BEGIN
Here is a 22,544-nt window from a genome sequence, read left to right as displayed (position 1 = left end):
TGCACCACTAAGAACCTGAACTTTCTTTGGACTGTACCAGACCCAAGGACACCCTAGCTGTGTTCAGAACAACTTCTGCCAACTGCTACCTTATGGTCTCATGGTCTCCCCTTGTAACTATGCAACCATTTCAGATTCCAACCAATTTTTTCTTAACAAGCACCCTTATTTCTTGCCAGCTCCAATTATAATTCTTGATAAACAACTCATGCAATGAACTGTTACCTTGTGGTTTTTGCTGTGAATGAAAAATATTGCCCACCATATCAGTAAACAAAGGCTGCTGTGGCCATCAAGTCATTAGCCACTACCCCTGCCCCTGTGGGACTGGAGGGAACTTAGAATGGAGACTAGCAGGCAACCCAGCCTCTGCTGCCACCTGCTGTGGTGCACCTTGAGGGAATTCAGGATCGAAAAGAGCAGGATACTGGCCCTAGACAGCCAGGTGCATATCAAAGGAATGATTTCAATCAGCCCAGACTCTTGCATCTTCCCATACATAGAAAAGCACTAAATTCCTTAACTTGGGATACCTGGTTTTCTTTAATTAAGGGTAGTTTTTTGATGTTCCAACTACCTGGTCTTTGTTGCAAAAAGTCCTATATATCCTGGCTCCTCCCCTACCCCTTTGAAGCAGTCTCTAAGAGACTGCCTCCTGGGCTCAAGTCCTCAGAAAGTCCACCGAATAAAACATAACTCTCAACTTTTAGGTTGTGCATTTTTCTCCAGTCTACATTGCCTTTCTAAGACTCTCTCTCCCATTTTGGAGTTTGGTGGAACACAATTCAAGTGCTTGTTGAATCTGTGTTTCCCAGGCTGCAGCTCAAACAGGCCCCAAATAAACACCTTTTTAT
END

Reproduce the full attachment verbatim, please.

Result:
Here is a 22,544-nt window from a genome sequence, read left to right as displayed (position 1 = left end):
TGCACCACTAAGAACCTGAACTTTCTTTGGACTGTACCAGACCCAAGGACACCCTAGCTGTGTTCAGAACAACTTCTGCCAACTGCTACCTTATGGTCTCATGGTCTCCCCTTGTAACTATGCAACCATTTCAGATTCCAACCAATTTTTTCTTAACAAGCACCCTTATTTCTTGCCAGCTCCAATTATAATTCTTGATAAACAACTCATGCAATGAACTGTTACCTTGTGGTTTTTGCTGTGAATGAAAAATATTGCCCACCATATCAGTAAACAAAGGCTGCTGTGGCCATCAAGTCATTAGCCACTACCCCTGCCCCTGTGGGACTGGAGGGAACTTAGAATGGAGACTAGCAGGCAACCCAGCCTCTGCTGCCACCTGCTGTGGTGCACCTTGAGGGAATTCAGGATCGAAAAGAGCAGGATACTGGCCCTAGACAGCCAGGTGCATATCAAAGGAATGATTTCAATCAGCCCAGACTCTTGCATCTTCCCATACATAGAAAAGCACTAAATTCCTTAACTTGGGATACCTGGTTTTCTTTAATTAAGGGTAGTTTTTTGATGTTCCAACTACCTGGTCTTTGTTGCAAAAAGTCCTATATATCCTGGCTCCTCCCCTACCCCTTTGAAGCAGTCTCTAAGAGACTGCCTCCTGGGCTCAAGTCCTCAGAAAGTCCACCGAATAAAACATAACTCTCAACTTTTAGGTTGTGCATTTTTCTCCAGTCTACATTGCCTTTCTAAGACTCTCTCTCCCATTTTGGAGTTTGGTGGAACACAATTCAAGTGCTTGTTGAATCTGTGTTTCCCAGGCTGCAGCTCAAACAGGCCCCAAATAAACACCTTTTTAT